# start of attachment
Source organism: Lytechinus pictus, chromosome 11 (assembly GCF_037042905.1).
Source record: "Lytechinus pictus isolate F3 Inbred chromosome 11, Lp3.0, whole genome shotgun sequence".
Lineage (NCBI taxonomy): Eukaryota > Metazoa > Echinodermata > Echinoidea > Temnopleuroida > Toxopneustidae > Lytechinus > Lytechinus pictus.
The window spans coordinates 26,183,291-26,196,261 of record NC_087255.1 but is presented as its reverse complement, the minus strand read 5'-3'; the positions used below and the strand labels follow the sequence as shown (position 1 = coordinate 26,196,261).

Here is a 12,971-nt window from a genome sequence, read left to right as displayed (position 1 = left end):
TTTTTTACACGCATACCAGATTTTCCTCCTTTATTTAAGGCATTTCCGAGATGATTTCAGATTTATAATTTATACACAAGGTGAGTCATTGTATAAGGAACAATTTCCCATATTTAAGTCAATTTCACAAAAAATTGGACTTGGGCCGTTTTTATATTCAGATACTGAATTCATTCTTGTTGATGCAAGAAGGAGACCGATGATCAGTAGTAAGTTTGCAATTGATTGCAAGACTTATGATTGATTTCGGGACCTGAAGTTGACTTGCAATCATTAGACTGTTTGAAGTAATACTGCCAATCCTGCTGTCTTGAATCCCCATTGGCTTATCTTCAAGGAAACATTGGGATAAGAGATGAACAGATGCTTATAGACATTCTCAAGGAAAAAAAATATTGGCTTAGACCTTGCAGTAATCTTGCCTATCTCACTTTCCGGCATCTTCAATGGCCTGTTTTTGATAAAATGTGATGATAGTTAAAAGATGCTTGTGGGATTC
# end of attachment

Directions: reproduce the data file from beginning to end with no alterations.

Source organism: Lytechinus pictus, chromosome 11 (assembly GCF_037042905.1).
Source record: "Lytechinus pictus isolate F3 Inbred chromosome 11, Lp3.0, whole genome shotgun sequence".
Lineage (NCBI taxonomy): Eukaryota > Metazoa > Echinodermata > Echinoidea > Temnopleuroida > Toxopneustidae > Lytechinus > Lytechinus pictus.
The window spans coordinates 26,183,291-26,196,261 of record NC_087255.1 but is presented as its reverse complement, the minus strand read 5'-3'; the positions used below and the strand labels follow the sequence as shown (position 1 = coordinate 26,196,261).

Here is a 12,971-nt window from a genome sequence, read left to right as displayed (position 1 = left end):
TTTTTTACACGCATACCAGATTTTCCTCCTTTATTTAAGGCATTTCCGAGATGATTTCAGATTTATAATTTATACACAAGGTGAGTCATTGTATAAGGAACAATTTCCCATATTTAAGTCAATTTCACAAAAAATTGGACTTGGGCCGTTTTTATATTCAGATACTGAATTCATTCTTGTTGATGCAAGAAGGAGACCGATGATCAGTAGTAAGTTTGCAATTGATTGCAAGACTTATGATTGATTTCGGGACCTGAAGTTGACTTGCAATCATTAGACTGTTTGAAGTAATACTGCCAATCCTGCTGTCTTGAATCCCCATTGGCTTATCTTCAAGGAAACATTGGGATAAGAGATGAACAGATGCTTATAGACATTCTCAAGGAAAAAAAATATTGGCTTAGACCTTGCAGTAATCTTGCCTATCTCACTTTCCGGCATCTTCAATGGCCTGTTTTTGATAAAATGTGATGATAGTTAAAAGATGCTTGTGGGATTC